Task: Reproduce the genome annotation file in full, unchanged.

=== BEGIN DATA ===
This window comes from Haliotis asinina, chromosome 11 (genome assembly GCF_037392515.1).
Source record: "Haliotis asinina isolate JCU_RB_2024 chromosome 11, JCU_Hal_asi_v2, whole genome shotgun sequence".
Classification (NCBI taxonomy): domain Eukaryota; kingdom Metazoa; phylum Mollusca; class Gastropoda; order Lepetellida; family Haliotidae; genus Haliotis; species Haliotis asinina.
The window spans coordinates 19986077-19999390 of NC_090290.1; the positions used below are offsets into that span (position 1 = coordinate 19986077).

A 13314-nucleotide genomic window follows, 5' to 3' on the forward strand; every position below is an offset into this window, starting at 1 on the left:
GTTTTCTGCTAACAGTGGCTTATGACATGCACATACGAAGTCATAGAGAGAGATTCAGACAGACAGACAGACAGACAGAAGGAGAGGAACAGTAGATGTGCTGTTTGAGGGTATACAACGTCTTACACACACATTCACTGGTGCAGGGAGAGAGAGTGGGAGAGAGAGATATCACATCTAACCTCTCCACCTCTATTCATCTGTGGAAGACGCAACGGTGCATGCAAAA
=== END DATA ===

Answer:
This window comes from Haliotis asinina, chromosome 11 (genome assembly GCF_037392515.1).
Source record: "Haliotis asinina isolate JCU_RB_2024 chromosome 11, JCU_Hal_asi_v2, whole genome shotgun sequence".
Classification (NCBI taxonomy): domain Eukaryota; kingdom Metazoa; phylum Mollusca; class Gastropoda; order Lepetellida; family Haliotidae; genus Haliotis; species Haliotis asinina.
The window spans coordinates 19986077-19999390 of NC_090290.1; the positions used below are offsets into that span (position 1 = coordinate 19986077).

A 13314-nucleotide genomic window follows, 5' to 3' on the forward strand; every position below is an offset into this window, starting at 1 on the left:
GTTTTCTGCTAACAGTGGCTTATGACATGCACATACGAAGTCATAGAGAGAGATTCAGACAGACAGACAGACAGACAGAAGGAGAGGAACAGTAGATGTGCTGTTTGAGGGTATACAACGTCTTACACACACATTCACTGGTGCAGGGAGAGAGAGTGGGAGAGAGAGATATCACATCTAACCTCTCCACCTCTATTCATCTGTGGAAGACGCAACGGTGCATGCAAAA